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  • Print publication year: 2019
  • Online publication date: December 2020

Should European Teachers Focus on European Private International Law?

Summary

INTRODUCTION

This chapter explores the role that European Private International Law should play in legal education in the European Union.

Many contributions in this volume have already rightly insisted on the importance of European law as a source of Private International Law in the Member States. In the field of choice of law, EU regulations have largely replaced the national rules of the EU Member States. In the areas where such regulations have been adopted, the national choice of law rules of the Member States have essentially become obsolete, and only apply residually to address issues excluded from the scope of the relevant EU regulations. In the field of jurisdiction and judgments, EU regulations have a limited geographical scope. The national rules of the Member States remain applicable outside of this scope, in particular in disputes with certain connections with third States. Yet, in practice, it is likely that the majority of disputes will fall within the geographical scope of these EU regulations, and that the practical importance of European rules on jurisdiction and judgments is now higher than that of the national rules of the Member States.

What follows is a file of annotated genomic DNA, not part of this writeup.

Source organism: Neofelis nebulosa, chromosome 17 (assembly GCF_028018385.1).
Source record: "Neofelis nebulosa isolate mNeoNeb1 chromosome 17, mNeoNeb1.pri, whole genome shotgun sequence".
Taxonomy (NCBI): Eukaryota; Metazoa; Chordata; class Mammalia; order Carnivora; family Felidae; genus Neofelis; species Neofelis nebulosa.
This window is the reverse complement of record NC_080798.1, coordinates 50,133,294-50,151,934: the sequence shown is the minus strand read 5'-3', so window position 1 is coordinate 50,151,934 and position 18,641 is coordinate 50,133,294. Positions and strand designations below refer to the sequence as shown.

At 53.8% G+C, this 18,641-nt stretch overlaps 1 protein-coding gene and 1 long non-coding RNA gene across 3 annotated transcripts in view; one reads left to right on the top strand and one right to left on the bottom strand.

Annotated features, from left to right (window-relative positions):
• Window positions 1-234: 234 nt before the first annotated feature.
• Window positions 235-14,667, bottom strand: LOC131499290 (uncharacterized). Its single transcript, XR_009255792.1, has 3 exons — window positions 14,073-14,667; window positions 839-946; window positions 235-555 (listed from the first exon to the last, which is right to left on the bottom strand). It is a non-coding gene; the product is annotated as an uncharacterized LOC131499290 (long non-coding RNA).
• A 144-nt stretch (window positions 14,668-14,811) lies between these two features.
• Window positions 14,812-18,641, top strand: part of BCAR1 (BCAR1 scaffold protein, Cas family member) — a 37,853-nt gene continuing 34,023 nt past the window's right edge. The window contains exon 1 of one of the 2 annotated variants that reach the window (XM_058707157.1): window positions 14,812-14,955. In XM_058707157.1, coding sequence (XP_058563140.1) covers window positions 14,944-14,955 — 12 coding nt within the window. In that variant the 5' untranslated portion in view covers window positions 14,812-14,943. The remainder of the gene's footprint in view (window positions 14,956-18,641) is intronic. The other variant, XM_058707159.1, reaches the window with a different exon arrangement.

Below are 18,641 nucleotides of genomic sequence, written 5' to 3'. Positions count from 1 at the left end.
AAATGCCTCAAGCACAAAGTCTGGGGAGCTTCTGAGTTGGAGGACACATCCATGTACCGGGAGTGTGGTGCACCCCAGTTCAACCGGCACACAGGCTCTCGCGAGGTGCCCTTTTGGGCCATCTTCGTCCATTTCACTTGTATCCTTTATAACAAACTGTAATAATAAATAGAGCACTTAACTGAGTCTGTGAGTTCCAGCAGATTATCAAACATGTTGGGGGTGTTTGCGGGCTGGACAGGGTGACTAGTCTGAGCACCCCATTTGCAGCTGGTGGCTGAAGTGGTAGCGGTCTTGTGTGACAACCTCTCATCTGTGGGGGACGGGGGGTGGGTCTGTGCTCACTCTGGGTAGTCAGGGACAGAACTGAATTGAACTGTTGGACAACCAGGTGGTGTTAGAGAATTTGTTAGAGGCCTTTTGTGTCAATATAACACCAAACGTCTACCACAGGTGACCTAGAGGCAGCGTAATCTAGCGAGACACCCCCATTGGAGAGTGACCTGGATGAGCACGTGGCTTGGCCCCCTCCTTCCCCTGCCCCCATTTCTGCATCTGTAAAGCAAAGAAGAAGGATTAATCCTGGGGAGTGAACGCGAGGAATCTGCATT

Additionally, certain Member States have considered that it would be better to have a single regime and unilaterally extended the scope of EU regulations to certain issues falling outside of their geographical scope.

The conclusion seems obvious. European Private International Law has gradually become more important, from a practical point of view, than the national rules of the Member States. It should therefore be central to legal education in this field in all Member States.

An important lesson from the survey of the teaching of Private International Law in Europe (and beyond) conducted by Thomas Kadner Graziano is that we live in a world of finite resources. Where students are fortunate enough to attend a class on Private International Law, the class will typically last for one semester only. While there are, of course, a few great post-graduate degrees which specialise in Private International Law, again, most students will, at best, study the field during one semester. Those teaching Private International Law must therefore make choices that are certainly difficult for many of them. In particular, they may have to decide whether to focus on European Private International Law, or to teach their own national rules instead.